It’s noisy out there, but there’s a reason: Frog songs of love fill the night air

IslandWood event explores the frog songs of spring.

Amphibian expert Christina Doherty and a young citizen scientist examine a salamander egg mass in a local park.

Amphibian expert Christina Doherty and a young citizen scientist examine a salamander egg mass in a local park.

Ever wonder what those noisy tree frogs are talking about? Here’s your chance to find out.

The always popular presentation,  “Amorous Amphibians Night Hike at IslandWood,” returns to Bainbridge from 6:30 p.m. to 8:30 p.m. Saturday, April 2.

IslandWood, whose mission is to provide exceptional learning experiences and inspire lifelong environmental and community stewardship, has its own amphibian specialist, Christina Doherty. And she’s ready to tell all.

“They chorus in great numbers,” Doherty said of the Northern Pacific Tree Frogs. “They start about the end of February and they sing through May.”

But what many people may not know is that they are singing a breeding song. And it’s only the males who sing.

“To think that these frogs, which are only about 3 to 4 inches long, can make so much noise,” Doherty said. “We can’t take them for granted.”

Tree frogs get the attention of people in this area because they are loud, she said.

“There’s a curiosity about them,” she said. “In the Northwest, their song is truly a herald of spring.”

At the annual amphibian night hike, participants will hear her speak about frogs and other amphibians for about 30 to 40 minutes. She’ll tell the basics and even the not-so-well-known facts.

“Some species of salamanders have to be on a stick to lay their eggs,” she said. “And with some amphibians, the female lays only one egg at a time, while others can lay up to 20,000.”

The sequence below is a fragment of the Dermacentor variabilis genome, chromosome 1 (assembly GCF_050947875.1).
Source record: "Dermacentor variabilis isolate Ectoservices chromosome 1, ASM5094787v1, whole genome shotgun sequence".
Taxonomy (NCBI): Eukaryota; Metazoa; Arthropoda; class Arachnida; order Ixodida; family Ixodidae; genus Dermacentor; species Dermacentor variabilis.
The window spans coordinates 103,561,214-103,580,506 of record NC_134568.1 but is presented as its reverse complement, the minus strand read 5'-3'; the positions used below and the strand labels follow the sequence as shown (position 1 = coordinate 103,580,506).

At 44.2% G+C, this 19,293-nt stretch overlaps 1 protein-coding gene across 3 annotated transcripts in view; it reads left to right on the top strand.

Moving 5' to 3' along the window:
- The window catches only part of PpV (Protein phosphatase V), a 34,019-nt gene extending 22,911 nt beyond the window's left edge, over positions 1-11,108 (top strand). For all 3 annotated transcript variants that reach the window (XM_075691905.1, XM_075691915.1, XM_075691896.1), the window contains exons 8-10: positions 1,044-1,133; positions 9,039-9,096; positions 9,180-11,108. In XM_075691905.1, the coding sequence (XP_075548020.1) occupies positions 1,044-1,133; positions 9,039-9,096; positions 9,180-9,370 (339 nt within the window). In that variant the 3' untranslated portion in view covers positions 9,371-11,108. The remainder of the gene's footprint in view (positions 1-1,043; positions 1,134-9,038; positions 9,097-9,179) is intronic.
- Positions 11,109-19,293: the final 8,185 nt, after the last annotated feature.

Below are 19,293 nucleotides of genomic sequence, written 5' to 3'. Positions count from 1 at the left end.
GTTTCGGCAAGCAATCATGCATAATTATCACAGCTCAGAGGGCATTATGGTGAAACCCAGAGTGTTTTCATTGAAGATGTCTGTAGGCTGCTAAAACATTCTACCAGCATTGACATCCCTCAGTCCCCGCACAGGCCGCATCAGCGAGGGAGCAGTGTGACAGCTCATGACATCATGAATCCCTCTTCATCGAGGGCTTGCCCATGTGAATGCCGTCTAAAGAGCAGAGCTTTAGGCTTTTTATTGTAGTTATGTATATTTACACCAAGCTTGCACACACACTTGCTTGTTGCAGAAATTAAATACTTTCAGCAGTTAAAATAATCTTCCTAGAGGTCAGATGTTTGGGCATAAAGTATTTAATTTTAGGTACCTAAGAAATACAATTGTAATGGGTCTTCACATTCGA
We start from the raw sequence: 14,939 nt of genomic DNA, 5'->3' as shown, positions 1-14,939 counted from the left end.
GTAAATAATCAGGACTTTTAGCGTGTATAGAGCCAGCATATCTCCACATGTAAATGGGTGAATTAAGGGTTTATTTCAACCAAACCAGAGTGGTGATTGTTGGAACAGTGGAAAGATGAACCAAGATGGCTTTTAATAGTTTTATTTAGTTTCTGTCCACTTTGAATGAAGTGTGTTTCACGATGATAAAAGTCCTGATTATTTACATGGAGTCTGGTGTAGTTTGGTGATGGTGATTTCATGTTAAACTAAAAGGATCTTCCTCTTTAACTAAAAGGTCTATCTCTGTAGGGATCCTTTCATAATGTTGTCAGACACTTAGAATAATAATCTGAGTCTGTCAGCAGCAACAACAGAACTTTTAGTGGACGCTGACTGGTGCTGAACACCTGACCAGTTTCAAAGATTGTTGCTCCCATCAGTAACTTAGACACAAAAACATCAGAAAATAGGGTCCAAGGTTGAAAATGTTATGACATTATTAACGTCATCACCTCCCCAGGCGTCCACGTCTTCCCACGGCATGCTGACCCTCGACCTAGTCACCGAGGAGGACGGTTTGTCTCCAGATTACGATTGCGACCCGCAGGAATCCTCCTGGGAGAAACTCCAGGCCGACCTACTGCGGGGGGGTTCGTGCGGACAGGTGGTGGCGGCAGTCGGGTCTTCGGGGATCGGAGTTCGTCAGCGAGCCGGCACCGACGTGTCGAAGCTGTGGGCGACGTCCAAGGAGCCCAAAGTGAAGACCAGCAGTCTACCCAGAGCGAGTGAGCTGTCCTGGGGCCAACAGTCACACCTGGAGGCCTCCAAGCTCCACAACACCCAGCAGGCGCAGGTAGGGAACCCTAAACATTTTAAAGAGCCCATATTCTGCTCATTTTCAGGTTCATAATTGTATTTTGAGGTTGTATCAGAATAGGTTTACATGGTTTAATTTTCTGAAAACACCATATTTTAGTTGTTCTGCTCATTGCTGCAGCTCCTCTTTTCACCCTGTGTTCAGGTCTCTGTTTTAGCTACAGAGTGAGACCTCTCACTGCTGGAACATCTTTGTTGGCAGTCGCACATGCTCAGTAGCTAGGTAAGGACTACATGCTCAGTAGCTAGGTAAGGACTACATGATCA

And salamanders aren’t vocal to mate, she said. They find each other by scents left behind.

After the talk, participants will go for a night hike at dusk to hunt for breeding frogs, toads, salamanders, newts and their eggs in a frog-filled wetland in IslandWood’s Cattail Marsh.

“We’ll be out there with our flashlights looking for them in the water and watching them breed,” she said. “You just don’t forget a memory like that.”

Doherty has a degree in zoology and has worked in environmental education for 20 years. She’s a naturalist and is certified in amphibian vocalization and egg mass monitoring. She can easily tell the difference in the songs of the various frogs and toads.

As a youngster, she was the kid who brought home the injured bird, but was drawn to amphibians.

“I was lucky to grow up in a part of New York where there were forests and streams all around. Being outside was a big part of how I grew up. But nature can be found anywhere.”

Classes like this one are offered at IslandWood to help residents on Bainbridge to become “citizen scientists.”

“We want people to know that you don’t have to have an advanced degree to be involved in science and the environment,” she said. “Making observations in your environment and reporting what you see, is an excellent way to help out.”

In fact, there’s an organization called FrogWatch USA, where people can register and report what they observe in their local area. Doherty is part of that network and after the program, reports findings from the Cattail Marsh and the pond at IslandWood.

Similar groups exist for those who watch birds and like to study plants.

Doherty also hopes getting the word out will lead islanders to look for the Western Toad.

“It’s a species that hasn’t been seen on the island in years,” she said. “It’s documented that it was here in 1933 on Mac’s Pond. Why is it gone? We don’t know. We want people to know about things like this so we can do the detective work together on these mysteries.”

Engaging students of all ages about the natural world is an important aspect of what IslandWood does, she said. There’s example after example of species that are disappearing due to negative effects on the environment.

“It’s up to us to put on our listening ears and to not be afraid to touch things,” she said. “We want to encourage everyone to learn and then go out there and contribute.”

The class is for anyone, Doherty said. Families are invited, but you don’t have to have children to attend. Younger children are welcome, but the presentation and hike are best suited for ages 6 and older.

The hike is a short distance on trails with roots and a small footbridge. Wear appropriate shoes. Dress warm in boots, jacket and a hat. Bring a headlamp or flashlight. Cost is $5 per person.

To register, or for more information, go to


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